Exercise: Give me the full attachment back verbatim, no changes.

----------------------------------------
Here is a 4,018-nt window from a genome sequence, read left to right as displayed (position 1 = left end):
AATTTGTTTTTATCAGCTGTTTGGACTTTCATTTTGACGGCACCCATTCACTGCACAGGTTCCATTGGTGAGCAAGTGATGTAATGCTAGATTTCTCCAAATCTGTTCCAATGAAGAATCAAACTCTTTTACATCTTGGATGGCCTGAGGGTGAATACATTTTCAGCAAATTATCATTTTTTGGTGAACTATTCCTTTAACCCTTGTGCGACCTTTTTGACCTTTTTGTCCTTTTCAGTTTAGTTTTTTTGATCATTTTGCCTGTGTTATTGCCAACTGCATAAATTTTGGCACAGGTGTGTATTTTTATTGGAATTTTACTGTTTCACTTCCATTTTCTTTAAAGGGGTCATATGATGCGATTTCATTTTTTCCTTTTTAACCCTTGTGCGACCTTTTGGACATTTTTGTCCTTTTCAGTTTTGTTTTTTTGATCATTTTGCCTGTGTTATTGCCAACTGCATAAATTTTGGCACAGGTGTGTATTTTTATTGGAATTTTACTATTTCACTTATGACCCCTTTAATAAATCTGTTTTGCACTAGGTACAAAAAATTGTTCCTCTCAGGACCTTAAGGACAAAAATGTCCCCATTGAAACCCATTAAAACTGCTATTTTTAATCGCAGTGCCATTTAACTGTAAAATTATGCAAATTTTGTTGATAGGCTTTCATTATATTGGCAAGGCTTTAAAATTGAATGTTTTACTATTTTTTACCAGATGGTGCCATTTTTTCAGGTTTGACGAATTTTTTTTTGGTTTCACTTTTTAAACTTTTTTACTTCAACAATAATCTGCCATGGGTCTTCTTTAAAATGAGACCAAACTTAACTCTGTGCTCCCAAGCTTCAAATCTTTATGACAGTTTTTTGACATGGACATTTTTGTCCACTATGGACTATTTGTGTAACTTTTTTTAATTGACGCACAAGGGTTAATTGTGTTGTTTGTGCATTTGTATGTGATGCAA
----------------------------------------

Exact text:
Here is a 4,018-nt window from a genome sequence, read left to right as displayed (position 1 = left end):
AATTTGTTTTTATCAGCTGTTTGGACTTTCATTTTGACGGCACCCATTCACTGCACAGGTTCCATTGGTGAGCAAGTGATGTAATGCTAGATTTCTCCAAATCTGTTCCAATGAAGAATCAAACTCTTTTACATCTTGGATGGCCTGAGGGTGAATACATTTTCAGCAAATTATCATTTTTTGGTGAACTATTCCTTTAACCCTTGTGCGACCTTTTTGACCTTTTTGTCCTTTTCAGTTTAGTTTTTTTGATCATTTTGCCTGTGTTATTGCCAACTGCATAAATTTTGGCACAGGTGTGTATTTTTATTGGAATTTTACTGTTTCACTTCCATTTTCTTTAAAGGGGTCATATGATGCGATTTCATTTTTTCCTTTTTAACCCTTGTGCGACCTTTTGGACATTTTTGTCCTTTTCAGTTTTGTTTTTTTGATCATTTTGCCTGTGTTATTGCCAACTGCATAAATTTTGGCACAGGTGTGTATTTTTATTGGAATTTTACTATTTCACTTATGACCCCTTTAATAAATCTGTTTTGCACTAGGTACAAAAAATTGTTCCTCTCAGGACCTTAAGGACAAAAATGTCCCCATTGAAACCCATTAAAACTGCTATTTTTAATCGCAGTGCCATTTAACTGTAAAATTATGCAAATTTTGTTGATAGGCTTTCATTATATTGGCAAGGCTTTAAAATTGAATGTTTTACTATTTTTTACCAGATGGTGCCATTTTTTCAGGTTTGACGAATTTTTTTTTGGTTTCACTTTTTAAACTTTTTTACTTCAACAATAATCTGCCATGGGTCTTCTTTAAAATGAGACCAAACTTAACTCTGTGCTCCCAAGCTTCAAATCTTTATGACAGTTTTTTGACATGGACATTTTTGTCCACTATGGACTATTTGTGTAACTTTTTTTAATTGACGCACAAGGGTTAATTGTGTTGTTTGTGCATTTGTATGTGATGCAA